Since I live in Holmes Co., where some of the crimes occurred, I have been following this case very closely. In fact, I know some of the victims. In truth, the entire community is a victim. To call the Bergholz clan anything but a cult would be inappropriate given their behavior, alleged or witnessed. By their own actions and statements, they cannot and should not be considered “real” Amish. They broke away to follow the teachings and leadership of one dominate male, which I believe in and of itself, qualifies the group as a cult. It is no wonder they do not want any reference to the word. Truth is not in their best interest.
If you look the word up, there are a number of definitions of cult out there, some quite broad. Here’s a narrower one which I found in Oxford:
a relatively small group of people having religious beliefs or practices regarded by others as strange or sinister
I think most people think along those lines when they hear the word “cult”. You could probably expand this characterization to include ideas like the controlling leader and so on.
I believe this group, particularly if some of the more egregious allegation are true, would fit most people’s ideas of what a cult is. I’m curious how the legal side will handle that language though.
I do hope the community is doing better with time Bruce.
Lance, I think you misinterpreted Ed’s quote. He was attempting to draw a comparison, in using the word “cult”. Nowhere did he say he believed Christians are a cult.
Are the Amish a "cult"?
Not to insert words, but that’s how I read Ed’s comment too.
And I do think those not favorably inclined to Christianity are guilty of using the cult label on bigger and more accepted groups at times.
For example, would we call the Amish a “cult”? You could argue they come close to fitting the Oxford dictionary definition I posted above (“a relatively small group of people having religious beliefs or practices regarded by others as strange or sinister”). Obviously most people’s idea of “cult” takes in more than that. Plus the Amish are favorably viewed by most of society, another reason most generally don’t use the negative cult label.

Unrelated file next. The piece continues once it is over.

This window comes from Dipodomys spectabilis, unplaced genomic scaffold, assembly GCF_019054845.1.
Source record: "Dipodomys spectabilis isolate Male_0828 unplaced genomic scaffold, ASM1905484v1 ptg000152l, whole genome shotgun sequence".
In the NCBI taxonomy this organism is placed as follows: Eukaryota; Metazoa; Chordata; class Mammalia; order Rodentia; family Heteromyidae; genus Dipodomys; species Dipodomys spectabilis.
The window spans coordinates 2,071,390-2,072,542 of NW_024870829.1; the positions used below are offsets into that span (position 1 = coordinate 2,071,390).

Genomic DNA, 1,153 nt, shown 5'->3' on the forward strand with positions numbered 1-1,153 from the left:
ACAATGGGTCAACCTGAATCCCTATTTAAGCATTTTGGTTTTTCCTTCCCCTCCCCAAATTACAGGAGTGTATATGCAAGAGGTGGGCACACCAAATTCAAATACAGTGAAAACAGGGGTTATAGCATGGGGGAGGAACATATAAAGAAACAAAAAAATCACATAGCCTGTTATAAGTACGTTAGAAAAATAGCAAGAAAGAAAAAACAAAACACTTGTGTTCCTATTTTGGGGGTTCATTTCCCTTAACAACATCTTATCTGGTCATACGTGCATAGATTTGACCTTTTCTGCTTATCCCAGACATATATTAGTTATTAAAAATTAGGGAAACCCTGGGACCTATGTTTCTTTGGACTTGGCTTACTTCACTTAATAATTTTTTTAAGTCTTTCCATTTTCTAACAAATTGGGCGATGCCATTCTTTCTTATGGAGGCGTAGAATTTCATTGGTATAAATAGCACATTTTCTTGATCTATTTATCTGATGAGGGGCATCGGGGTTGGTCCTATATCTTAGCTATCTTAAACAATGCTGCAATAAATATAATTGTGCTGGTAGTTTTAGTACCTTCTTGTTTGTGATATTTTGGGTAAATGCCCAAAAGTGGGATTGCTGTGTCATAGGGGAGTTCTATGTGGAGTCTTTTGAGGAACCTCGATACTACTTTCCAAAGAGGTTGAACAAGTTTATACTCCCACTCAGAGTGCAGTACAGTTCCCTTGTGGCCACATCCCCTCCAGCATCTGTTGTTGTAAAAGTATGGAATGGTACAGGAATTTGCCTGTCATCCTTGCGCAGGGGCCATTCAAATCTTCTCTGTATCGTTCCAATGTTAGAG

That said you do sometimes see them described with that word, but the writer usually has an axe to grind.
The more modern definitions of the word “cult” include words like “sinister,” however this was not always the case. I assume that “cult” gets its root/origin from the word “culture.” This complete definition is from my 1938 Webster’s Dictionary:
n. a particular ritual or system of worship; a subject of special study; devoted or extravagant homage or adoration.
I enjoy this old dictionary because I like to compare modern word uses to how they used to be spoken.
Regarding using these type of words by the prosecution…Well, gee! That tactic is a lawyers favorite tool! It’s all about persuading a jury. This method is likely used in every case where there’s a jury present. Still, I don’t imagine they would have to rely on it in this particular case. They did what they did and it was completely illegal.
Hmmm..what's in a name?
I wonder if, instead of “splinter group”, “cult”, etc., they’d object to being called “break-away Amish”, which, from reading the above replies so far, seems to more accurately describe them without (at least to me) sounding prejudiced.